01 of 07
Being Too Easily Pleased
Grandparents love to brag on their grandchildren, and they like praising their grandchildren, too. There's nothing wrong with that, but they should be careful not to overpraise. Praising grandchildren for every little thing can be counterproductive, especially when they get older. As grandchildren get older and more sophisticated, they will realize when they have done something really praiseworthy and when they have not. Handing out praise indiscriminately will just make the grandchildren... question your judgment.
I make a practice of thanking my grandchildren when they do something I approve of. "Thank you for making your bed" is an always appropriate response. "You are an awesome person because you made your bed!" may just be over the top.
02 of 07
Bringing Gifts Every Time
If you see your grandchildren somewhat infrequently, it's easy to fall into the trap of becoming a gift-bearer. Think about what you are accomplishing, however. The grandchildren will look forward to your arrival, true, but they'll be anticipating it for the wrong reasons. What you bring to your grandchildren is more precious than any gift. You're bringing them a person who is willing to give undivided attention, play endless games of Go Fish and get down on the floor with them even... though you'll have trouble getting up. That's one heck of a gift right there.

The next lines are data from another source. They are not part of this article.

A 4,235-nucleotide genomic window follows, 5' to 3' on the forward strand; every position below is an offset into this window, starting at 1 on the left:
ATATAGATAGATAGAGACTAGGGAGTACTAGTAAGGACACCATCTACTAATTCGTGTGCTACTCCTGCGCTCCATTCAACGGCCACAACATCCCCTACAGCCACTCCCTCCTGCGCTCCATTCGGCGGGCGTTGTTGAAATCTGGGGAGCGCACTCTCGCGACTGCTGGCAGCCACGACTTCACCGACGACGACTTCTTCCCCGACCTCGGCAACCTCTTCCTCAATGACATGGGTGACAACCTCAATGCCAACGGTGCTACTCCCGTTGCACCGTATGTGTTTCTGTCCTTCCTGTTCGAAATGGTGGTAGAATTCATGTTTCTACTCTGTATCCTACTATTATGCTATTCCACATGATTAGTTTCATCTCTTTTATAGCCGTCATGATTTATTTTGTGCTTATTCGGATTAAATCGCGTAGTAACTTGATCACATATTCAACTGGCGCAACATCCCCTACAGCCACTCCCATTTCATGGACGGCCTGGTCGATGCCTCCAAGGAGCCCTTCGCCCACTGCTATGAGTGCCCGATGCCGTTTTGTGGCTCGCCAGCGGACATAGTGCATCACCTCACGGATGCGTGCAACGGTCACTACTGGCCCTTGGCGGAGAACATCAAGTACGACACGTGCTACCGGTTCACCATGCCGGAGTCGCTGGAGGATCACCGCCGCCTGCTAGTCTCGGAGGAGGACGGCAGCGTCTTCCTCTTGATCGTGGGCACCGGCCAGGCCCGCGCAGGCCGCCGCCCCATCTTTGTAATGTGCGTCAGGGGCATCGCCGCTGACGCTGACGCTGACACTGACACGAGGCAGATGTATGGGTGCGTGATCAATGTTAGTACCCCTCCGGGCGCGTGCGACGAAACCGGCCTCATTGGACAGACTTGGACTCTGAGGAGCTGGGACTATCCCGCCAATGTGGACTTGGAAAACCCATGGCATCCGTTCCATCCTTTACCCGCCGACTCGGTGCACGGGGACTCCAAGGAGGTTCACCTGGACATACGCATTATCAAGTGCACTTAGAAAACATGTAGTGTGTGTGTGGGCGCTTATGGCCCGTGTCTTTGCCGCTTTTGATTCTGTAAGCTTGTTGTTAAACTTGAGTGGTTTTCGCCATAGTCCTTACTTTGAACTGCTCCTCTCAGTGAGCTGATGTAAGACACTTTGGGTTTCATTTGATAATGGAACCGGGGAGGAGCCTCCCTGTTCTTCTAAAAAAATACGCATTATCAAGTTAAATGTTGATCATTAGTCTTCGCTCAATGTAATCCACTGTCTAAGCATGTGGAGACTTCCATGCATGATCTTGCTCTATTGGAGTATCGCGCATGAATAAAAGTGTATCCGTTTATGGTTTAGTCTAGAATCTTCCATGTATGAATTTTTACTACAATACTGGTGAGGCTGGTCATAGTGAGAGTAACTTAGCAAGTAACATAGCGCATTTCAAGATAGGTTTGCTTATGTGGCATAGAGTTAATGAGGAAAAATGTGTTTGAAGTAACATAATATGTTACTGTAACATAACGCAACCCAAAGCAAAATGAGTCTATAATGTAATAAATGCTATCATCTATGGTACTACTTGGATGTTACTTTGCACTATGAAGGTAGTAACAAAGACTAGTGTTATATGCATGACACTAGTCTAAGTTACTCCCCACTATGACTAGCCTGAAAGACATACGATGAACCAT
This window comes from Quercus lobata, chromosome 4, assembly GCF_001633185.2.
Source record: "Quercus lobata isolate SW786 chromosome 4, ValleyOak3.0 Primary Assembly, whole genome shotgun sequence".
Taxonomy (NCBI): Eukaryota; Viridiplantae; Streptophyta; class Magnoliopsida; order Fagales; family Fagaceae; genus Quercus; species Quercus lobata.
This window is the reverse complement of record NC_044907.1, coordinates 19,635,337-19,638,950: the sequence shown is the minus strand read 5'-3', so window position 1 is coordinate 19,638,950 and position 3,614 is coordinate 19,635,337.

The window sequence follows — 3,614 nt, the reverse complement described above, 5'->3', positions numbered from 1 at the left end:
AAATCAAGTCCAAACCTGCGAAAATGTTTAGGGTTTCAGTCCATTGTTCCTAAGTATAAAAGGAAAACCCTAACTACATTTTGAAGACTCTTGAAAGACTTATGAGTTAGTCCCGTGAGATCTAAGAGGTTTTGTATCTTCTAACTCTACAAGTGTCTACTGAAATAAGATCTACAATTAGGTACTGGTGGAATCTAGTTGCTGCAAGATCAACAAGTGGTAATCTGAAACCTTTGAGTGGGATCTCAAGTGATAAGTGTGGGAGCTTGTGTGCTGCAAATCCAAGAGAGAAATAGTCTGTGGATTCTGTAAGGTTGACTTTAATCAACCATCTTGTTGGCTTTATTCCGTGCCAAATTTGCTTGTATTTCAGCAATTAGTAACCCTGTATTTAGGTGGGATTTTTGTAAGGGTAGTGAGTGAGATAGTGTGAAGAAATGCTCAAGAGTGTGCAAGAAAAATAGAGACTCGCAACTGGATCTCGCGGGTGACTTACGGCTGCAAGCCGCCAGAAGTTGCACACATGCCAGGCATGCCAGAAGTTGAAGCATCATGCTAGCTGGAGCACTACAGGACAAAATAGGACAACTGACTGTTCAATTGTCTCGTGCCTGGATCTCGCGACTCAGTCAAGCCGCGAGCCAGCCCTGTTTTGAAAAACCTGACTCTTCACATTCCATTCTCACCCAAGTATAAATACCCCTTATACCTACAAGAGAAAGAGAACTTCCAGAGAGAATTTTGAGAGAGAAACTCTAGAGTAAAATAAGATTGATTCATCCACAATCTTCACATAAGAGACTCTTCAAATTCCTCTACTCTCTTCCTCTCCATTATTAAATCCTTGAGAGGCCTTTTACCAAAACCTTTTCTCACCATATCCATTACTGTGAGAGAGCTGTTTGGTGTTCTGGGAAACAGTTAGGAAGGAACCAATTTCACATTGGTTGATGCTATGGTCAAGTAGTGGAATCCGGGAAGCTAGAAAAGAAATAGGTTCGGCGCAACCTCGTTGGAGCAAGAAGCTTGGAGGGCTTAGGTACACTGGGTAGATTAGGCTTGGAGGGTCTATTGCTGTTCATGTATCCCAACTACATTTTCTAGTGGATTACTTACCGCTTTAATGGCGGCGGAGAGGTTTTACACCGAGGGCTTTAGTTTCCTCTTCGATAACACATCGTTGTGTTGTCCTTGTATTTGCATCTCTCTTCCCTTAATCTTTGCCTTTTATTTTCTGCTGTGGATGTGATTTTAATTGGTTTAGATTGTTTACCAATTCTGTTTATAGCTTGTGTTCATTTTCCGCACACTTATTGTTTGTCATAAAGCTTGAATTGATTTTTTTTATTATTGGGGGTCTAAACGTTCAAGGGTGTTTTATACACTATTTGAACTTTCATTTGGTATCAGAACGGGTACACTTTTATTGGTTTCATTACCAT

Of course, there are occasions when you will want to give gifts to grandchildren. Some other gift-giving excuses can be dispensed with. When I first had grandchildren, I tried to buy gifts for them whenever I went on a trip. That worked fairly well when I had one, two and three grandchildren. It didn't work worth a darn with four, five, or more. I found that I was spending valuable vacation time inside gift shops when I could have been seeing something epic. So I dispensed with that practice, and no one seems to really mind.
Learn More: Common Gift-Giving Pitfalls.
03 of 07
Being a Pushover
If you never say no, you aren't doing your grandchildren any favors. Of course they should be told no when they want something that isn't good for them. There's nothing wrong with saying no at other times, too. The question becomes whether a grandchild's desires should be given precedence over economy, common sense and the desires of others. While it's okay to occasionally indulge them, it shouldn't become routine behavior unless you like the idea of self-centered... narcissists for grandchildren.